Postpartum depression is a kind of a clinical depression that occurs after childbirth. Preventive treatment with antidepressants may not necessarily protect non-depressed, pregnant women with histories of major depressive disorders, finds a recent study from the UCLA research.
Asking questions about their daily activities, especially in terms of work may be an effective screening tool that helps doctors to identify women who are at a risk of depression after childbirth.
‘Clinical interviews may be an effective screening tool to identify women who are at a risk of postpartum depression.’
Twenty percent of adult women will experience an episode of major depressive disorder at some point in their lives. Women with a history of depression are particularly vulnerable to depression after they give birth. UCLA researchers recognized that there is a lack of data on predictors of postpartum depression in women with previous histories of depression but who don't suffer from it during pregnancy.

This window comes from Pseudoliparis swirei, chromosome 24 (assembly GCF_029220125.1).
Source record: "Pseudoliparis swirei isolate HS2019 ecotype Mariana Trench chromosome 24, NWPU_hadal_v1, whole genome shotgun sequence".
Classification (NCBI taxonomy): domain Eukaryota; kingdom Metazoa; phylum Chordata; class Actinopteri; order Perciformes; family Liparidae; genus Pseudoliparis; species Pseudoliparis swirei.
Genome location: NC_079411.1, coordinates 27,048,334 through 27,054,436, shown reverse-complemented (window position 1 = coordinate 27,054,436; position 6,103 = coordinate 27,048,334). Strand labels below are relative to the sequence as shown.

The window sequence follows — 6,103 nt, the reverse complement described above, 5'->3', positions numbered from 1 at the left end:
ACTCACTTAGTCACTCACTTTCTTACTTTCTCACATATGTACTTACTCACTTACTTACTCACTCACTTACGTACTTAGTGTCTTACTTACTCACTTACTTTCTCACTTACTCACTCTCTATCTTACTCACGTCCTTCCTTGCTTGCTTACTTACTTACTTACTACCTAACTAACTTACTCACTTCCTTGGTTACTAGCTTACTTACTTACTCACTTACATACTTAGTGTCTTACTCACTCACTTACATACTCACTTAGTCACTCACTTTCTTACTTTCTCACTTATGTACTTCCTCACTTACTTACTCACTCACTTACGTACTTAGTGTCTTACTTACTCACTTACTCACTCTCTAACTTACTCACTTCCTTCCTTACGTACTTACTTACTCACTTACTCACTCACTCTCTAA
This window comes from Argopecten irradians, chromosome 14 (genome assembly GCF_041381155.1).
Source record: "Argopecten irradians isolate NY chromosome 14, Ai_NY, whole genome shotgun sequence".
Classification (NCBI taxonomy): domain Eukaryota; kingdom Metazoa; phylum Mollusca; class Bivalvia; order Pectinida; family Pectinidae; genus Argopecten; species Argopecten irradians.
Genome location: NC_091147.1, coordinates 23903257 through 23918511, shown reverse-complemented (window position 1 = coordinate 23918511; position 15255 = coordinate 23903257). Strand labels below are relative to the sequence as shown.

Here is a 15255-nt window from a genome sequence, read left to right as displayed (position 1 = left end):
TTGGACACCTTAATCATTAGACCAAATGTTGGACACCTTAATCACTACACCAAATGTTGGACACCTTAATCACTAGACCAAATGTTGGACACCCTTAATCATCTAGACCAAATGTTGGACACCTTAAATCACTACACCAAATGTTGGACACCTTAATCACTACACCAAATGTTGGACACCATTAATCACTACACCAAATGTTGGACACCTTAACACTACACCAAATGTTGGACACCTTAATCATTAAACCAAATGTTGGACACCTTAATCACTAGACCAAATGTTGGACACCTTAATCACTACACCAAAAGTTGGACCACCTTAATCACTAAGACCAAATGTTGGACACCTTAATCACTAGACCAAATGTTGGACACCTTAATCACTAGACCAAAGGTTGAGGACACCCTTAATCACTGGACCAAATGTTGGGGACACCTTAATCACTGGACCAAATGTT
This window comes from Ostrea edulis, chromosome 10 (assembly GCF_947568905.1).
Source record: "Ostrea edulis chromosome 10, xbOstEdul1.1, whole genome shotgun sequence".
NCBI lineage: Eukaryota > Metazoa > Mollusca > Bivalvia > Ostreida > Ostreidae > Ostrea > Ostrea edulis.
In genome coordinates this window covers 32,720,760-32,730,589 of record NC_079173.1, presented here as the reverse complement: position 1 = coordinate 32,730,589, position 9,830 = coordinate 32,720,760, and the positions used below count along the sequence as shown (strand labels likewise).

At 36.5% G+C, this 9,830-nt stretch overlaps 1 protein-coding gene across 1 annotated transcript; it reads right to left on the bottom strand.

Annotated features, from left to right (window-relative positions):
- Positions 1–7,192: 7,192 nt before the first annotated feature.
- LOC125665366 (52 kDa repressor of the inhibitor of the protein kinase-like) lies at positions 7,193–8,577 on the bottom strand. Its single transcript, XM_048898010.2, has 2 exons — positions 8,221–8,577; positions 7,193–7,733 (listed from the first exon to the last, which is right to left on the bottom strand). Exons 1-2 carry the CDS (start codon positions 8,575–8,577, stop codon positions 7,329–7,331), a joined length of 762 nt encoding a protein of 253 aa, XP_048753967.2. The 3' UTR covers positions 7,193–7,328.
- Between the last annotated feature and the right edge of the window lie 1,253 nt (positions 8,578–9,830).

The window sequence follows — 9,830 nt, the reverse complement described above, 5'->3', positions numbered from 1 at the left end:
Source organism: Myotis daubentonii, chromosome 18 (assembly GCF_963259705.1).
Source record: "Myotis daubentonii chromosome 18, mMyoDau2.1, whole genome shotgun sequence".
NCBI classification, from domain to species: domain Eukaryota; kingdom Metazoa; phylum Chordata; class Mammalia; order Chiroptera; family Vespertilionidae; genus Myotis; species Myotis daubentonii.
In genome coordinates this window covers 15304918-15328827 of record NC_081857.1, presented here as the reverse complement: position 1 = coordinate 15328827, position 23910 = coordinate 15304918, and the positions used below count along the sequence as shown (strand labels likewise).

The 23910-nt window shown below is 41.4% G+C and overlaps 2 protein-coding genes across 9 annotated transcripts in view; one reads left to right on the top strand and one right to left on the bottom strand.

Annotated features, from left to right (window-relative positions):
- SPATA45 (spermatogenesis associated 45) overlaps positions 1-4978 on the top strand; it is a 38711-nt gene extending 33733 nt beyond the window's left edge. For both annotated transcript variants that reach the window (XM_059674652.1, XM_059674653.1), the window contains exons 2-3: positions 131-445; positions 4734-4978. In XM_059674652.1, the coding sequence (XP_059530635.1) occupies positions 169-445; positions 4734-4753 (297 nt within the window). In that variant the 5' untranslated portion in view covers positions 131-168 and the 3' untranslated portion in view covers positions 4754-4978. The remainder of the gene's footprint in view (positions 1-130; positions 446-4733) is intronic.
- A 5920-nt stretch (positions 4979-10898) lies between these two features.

From April 2003 to March 2009, researchers recruited 343 pregnant women who were not suffering from depression at the time of conception but who had been diagnosed with major depressive disorder at some time prior to pregnancy. Women with bipolar disorder, schizophrenia or a substance abuse disorder were not included.
Scientists enrolled participants in the study between 12 and 36 weeks gestation. A study psychiatrist assessed each woman's mood and psychotropic medication at least twice, once within 60 days before their babies' due dates and again within 60 days after delivery. The researchers used structured, clinical interviews including questions about work activities and difficulties, insomnia and suicidal thoughts.
In contrast to previous studies, UCLA researchers found that among women with prior histories of major depressive disorder but who were not depressed when they become pregnant, only 11 percent developed postpartum depression. That figure is significantly lower than the 25 to 40 percent depression occurrence found in other studies.
Additionally, researchers also found that prescribing preventive antidepressants for this group of women did not affect the risk for developing postpartum depression, and also that a better predictor of postpartum depression were clinical interviews with the women about work activities, insomnia and suicidality.
The findings suggest that structured interviews about difficulties at work could alert doctors to patients at risk of postpartum depression who might benefit from being referred to a psychiatrist for monitoring after they give birth.